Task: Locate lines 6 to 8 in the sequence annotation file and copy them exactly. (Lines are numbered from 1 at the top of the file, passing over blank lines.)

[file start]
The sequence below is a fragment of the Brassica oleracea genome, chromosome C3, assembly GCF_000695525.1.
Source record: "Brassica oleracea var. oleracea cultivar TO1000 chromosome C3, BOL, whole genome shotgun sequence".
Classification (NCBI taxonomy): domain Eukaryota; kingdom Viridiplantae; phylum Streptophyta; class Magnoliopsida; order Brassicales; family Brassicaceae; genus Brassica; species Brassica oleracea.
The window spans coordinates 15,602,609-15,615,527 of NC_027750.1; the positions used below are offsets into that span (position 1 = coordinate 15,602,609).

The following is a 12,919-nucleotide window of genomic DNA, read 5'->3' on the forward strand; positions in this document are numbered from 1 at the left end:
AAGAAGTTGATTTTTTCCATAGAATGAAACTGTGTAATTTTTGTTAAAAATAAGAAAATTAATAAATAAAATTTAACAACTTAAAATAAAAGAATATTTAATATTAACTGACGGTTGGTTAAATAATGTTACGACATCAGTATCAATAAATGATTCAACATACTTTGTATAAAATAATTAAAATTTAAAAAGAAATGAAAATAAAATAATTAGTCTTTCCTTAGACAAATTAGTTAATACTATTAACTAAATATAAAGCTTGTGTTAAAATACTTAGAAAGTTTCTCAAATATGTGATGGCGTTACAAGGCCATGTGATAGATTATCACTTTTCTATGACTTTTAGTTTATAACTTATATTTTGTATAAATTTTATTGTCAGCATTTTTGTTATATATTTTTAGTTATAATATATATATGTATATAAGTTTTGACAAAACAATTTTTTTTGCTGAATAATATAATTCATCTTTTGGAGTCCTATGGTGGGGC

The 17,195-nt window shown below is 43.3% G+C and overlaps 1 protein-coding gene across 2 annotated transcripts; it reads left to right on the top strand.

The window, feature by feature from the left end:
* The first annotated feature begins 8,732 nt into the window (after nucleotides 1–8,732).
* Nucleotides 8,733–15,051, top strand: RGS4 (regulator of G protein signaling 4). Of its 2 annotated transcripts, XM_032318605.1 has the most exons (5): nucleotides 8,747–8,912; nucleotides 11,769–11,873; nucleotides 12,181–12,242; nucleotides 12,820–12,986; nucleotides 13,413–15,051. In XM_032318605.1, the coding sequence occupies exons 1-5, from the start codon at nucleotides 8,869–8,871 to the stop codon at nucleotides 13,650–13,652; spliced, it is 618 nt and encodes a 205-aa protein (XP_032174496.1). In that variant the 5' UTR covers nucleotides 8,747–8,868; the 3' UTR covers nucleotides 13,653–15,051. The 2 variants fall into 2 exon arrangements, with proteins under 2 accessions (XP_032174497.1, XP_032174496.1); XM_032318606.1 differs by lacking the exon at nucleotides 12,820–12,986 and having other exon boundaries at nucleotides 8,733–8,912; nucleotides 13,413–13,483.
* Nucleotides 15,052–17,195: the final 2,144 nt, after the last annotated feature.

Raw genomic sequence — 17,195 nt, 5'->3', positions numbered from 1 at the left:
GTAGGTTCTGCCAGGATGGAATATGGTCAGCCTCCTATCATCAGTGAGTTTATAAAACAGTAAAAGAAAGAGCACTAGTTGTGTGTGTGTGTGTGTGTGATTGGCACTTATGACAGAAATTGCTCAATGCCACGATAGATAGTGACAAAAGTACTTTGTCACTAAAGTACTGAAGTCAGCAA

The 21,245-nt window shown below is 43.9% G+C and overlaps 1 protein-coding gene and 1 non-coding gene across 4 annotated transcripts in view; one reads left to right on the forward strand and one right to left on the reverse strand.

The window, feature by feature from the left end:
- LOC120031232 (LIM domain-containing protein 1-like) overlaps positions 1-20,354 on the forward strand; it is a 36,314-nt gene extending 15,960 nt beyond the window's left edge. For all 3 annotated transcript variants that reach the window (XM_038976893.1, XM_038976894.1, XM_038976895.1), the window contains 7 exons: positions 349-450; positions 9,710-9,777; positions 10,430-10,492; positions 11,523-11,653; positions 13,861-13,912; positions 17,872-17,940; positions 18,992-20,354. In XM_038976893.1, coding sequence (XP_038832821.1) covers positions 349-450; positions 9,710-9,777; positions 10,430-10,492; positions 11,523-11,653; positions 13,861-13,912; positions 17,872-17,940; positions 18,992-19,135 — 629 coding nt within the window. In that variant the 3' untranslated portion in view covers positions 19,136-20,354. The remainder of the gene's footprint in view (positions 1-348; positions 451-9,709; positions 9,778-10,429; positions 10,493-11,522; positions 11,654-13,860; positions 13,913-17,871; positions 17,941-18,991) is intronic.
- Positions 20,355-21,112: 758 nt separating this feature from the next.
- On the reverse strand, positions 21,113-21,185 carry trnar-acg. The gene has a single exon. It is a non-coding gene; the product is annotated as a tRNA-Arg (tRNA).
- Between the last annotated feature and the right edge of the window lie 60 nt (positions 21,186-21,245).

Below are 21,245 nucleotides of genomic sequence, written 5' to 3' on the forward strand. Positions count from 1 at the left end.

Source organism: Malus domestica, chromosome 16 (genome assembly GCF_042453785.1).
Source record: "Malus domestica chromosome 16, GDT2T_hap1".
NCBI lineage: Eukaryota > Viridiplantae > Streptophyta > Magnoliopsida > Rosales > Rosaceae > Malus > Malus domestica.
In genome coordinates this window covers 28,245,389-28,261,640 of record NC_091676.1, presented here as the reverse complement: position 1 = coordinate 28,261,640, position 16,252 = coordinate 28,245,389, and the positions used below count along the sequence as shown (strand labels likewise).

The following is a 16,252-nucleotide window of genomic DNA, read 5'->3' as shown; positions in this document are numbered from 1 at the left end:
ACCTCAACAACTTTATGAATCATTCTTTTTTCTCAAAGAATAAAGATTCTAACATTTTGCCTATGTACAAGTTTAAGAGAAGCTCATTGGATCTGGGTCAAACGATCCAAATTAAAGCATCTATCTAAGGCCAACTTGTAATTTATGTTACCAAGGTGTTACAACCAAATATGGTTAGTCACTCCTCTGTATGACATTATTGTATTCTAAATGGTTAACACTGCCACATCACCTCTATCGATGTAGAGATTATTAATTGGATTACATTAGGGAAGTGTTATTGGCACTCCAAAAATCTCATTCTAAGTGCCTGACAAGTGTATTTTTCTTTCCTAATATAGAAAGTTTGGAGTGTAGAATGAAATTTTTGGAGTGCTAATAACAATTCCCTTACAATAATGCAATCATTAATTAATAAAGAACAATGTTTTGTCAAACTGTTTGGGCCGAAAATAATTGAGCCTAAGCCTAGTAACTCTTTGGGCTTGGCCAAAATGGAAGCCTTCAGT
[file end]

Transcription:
AAGAAGTTGATTTTTTCCATAGAATGAAACTGTGTAATTTTTGTTAAAAATAAGAAAATTAATAAATAAAATTTAACAACTTAAAATAAAAGAATATTTAATATTAACTGACGGTTGGTTAAATAATGTTACGACATCAGTATCAATAAATGATTCAACATACTTTGTATAAAATAATTAAAATTTAAAAAGAAATGAAAATAAAATAATTAGTCTTTCCTTAGACAAATTAGTTAATACTATTAACTAAATATAAAGCTTGTGTTAAAATACTTAGAAAGTTTCTCAAATATGTGATGGCGTTACAAGGCCATGTGATAGATTATCACTTTTCTATGACTTTTAGTTTATAACTTATATTTTGTATAAATTTTATTGTCAGCATTTTTGTTATATATTTTTAGTTATAATATATATATGTATATAAGTTTTGACAAAACAATTTTTTTTGCTGAATAATATAATTCATCTTTTGGAGTCCTATGGTGGGGC

The 17,195-nt window shown below is 43.3% G+C and overlaps 1 protein-coding gene across 2 annotated transcripts; it reads left to right on the top strand.

The window, feature by feature from the left end: